Paul Hill's Lab Group

Paul Hill, Professor

Paul Hill is Professor in the Oceanography Department at Dalhousie University.  He arrived here in 1993 after completing Masters and PhD degrees in the School of Oceanography at the University of Washington in Seattle.  He obtained his undergraduate degree from Dartmouth College in 1984. Paul’s area of expertise is fine sediment transport in the coastal ocean.  With a combination of field, laboratory, and theoretical approaches he investigates the processes that transport mud from rivers to the seabed of the world’s continental shelves.  He also has active research projects investigating the interaction of fine sediment and oil spilled into the coastal zone, the effect of suspended sediment on water column optical and acoustical properties, and the erodibility of intertidal mudflats.  Paul’s research has taken him around the globe, to Nova Scotia, Massachusetts, California, Washington, Alaska, Italy and France.  Paul also enjoys communicating his knowledge of the oceans to students and to the public.  He currently teaches Dalhousie’s introductory Oceanography course and a course about the ocean’s role in major events in Earth’s geologic history.  Paul is married to Nancy and has three boys (Charlie, Tom and George) and three dogs.  When not thinking about the ocean, he likes to either ski (winter) or slave in the yard (all other times).

Stephanie Kienast, Adjunct Professor

Stephanie Kienast is a former NSERC postdoctoral fellow and currently is an Adjunct Professor in the Department.   Stephanie is a paleoceanographer who studies glacial-interglacial changes in the equatorial Pacific. Her research interests are at the interface between oceanography, geology, and chemistry and revolve around deciphering past climate and ocean change as recorded in marine sediments. Currently,Stephanie is focusing on a) changes in deep water flow as recorded in the grain size composition of sediments (postdoctoral work with Paul Hill) and b) accurate reconstructions of particle fluxes in the ocean using 230Thorium (with Roger François and Stephen Calvert, University of British Columbia).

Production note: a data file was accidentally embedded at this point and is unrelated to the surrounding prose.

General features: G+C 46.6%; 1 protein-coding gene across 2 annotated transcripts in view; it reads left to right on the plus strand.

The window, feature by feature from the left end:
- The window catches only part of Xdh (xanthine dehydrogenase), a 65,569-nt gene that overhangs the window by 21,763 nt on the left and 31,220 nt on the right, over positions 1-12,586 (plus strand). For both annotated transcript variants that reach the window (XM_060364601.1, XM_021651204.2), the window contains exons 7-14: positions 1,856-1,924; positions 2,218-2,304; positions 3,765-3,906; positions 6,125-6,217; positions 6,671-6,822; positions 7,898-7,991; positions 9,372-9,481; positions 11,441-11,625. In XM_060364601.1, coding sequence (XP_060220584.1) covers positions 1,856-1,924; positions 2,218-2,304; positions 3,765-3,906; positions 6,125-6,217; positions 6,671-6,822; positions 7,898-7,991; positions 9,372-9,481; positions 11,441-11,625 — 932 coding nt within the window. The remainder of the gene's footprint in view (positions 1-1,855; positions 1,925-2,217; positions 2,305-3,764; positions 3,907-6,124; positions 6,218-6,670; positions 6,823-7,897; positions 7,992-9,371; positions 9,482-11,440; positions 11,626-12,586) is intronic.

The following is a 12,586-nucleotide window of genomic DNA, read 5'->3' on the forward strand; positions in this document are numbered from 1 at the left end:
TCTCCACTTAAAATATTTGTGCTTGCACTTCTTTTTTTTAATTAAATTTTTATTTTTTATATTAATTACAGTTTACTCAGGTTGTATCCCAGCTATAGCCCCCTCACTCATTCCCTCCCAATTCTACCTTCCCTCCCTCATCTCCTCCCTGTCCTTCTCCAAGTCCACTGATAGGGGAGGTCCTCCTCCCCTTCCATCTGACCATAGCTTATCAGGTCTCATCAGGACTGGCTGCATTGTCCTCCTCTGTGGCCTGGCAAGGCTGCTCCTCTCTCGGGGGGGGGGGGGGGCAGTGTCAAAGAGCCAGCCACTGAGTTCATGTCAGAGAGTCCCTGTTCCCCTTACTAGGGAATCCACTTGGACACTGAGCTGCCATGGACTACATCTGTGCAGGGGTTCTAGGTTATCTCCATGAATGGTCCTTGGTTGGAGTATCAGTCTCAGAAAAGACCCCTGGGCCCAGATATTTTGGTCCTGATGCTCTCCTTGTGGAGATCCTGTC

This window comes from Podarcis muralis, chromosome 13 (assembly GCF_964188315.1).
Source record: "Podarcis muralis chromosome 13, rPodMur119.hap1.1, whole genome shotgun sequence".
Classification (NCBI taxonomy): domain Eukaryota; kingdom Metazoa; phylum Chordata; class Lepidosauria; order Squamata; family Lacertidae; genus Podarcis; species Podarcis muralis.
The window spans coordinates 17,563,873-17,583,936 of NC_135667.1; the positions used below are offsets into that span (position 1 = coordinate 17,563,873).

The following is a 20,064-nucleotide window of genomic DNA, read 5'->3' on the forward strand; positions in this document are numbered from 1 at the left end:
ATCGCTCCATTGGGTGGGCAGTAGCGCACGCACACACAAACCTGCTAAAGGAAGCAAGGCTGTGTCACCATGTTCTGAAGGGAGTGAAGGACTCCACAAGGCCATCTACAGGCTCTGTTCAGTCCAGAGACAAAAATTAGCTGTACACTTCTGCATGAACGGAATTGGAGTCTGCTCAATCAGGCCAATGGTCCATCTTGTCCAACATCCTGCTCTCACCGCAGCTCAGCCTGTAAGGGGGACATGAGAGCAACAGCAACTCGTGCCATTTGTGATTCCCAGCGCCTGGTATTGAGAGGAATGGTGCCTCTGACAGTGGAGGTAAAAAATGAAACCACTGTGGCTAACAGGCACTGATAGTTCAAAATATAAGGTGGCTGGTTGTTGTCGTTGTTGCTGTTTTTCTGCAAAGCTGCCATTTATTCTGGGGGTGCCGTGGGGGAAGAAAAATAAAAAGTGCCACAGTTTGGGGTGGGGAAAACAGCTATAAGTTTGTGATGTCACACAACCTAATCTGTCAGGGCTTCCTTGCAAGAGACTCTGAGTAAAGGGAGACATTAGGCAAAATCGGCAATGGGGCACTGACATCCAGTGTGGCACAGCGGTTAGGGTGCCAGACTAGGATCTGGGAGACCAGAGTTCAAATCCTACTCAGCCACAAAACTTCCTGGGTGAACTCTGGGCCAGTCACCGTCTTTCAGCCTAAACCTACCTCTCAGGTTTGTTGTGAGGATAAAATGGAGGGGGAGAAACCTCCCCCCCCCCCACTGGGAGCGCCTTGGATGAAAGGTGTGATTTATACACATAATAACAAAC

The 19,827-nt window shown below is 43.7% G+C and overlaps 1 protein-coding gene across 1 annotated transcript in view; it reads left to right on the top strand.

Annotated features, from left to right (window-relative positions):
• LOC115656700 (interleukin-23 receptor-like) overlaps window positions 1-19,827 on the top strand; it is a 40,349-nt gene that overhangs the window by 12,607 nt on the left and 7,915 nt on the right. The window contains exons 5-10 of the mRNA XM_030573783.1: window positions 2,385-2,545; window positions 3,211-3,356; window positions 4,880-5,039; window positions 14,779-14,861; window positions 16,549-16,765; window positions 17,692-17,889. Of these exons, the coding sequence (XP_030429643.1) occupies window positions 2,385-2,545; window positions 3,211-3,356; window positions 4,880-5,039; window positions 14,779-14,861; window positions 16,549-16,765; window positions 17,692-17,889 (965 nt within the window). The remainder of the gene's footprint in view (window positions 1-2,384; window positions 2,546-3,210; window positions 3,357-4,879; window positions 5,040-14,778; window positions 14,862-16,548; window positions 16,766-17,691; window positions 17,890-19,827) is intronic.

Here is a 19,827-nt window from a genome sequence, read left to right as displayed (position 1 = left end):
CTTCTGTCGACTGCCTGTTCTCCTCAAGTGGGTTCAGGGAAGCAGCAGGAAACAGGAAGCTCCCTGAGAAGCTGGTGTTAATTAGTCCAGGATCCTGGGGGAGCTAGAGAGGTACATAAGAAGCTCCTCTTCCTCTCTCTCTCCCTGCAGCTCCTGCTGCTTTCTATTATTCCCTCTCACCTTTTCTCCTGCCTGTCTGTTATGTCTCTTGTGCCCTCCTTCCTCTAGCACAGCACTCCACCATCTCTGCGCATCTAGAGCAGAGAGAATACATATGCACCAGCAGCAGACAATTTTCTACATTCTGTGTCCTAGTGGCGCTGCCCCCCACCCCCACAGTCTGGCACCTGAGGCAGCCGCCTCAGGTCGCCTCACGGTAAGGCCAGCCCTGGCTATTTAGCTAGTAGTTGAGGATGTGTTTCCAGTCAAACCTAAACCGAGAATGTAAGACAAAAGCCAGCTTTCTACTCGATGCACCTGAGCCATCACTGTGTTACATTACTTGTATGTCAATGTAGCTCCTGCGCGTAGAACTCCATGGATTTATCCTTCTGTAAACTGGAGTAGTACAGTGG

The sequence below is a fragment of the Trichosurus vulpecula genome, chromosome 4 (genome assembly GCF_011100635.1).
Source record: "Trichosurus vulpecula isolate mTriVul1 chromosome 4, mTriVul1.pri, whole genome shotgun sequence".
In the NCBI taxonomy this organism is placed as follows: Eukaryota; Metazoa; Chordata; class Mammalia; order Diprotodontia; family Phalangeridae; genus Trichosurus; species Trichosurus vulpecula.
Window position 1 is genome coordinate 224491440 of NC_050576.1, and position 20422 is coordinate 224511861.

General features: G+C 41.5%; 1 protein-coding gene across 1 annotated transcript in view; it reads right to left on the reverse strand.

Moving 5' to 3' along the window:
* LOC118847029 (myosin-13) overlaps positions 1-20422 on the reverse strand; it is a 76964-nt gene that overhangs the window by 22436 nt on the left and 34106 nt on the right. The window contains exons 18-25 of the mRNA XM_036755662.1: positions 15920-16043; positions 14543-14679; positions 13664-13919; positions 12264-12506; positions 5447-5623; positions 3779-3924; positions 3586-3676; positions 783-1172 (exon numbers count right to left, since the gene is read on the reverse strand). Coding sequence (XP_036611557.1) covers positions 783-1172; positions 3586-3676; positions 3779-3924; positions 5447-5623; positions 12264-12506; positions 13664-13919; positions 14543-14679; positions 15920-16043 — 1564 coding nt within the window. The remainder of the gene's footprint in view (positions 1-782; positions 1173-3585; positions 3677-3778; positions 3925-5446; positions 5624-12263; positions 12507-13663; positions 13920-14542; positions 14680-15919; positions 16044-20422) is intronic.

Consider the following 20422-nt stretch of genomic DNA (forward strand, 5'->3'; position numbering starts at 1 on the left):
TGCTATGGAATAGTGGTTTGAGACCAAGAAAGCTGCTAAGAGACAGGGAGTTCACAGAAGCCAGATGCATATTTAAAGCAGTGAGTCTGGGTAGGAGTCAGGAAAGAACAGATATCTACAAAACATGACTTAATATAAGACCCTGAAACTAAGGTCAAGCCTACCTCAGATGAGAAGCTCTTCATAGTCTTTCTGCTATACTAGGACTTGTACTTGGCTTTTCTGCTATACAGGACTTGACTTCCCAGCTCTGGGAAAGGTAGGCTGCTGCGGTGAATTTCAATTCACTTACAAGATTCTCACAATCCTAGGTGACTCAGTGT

John Newgard, Research Assistant

John Newgard joined Paul's group in spring, 2008 to help out with some data processing and analysis.  John received his MSc working with Alex Hay in the Department of Oceanography.  John does not mind doing things other than working on data processing and analysis.  To the left is a picture of him in a kayak flying off of a waterfall on the Folly River in Nova Scotia.  If you look closely, I think you can see him smiling.

Laura DeGelleke, MSc Candidate

Laura DeGelleke is investigating how sediment size distributions in the seabed can be used to infer properties of a large meltwater plume associated with Heinrich event 1A.  She received her BSc from the University of Hawaii.

Jessica Carriere-Garwood, NSERC USRA and Honours Student

Jessica is pursuing a  Marine Biology/Oceanography combined Honours degree at Dalhousie.  Her thesis topic is the effect of sediment texture and biological "glues" on erodibility of intertidal mud and sand flats.  She has been working in the group since summer, 2009.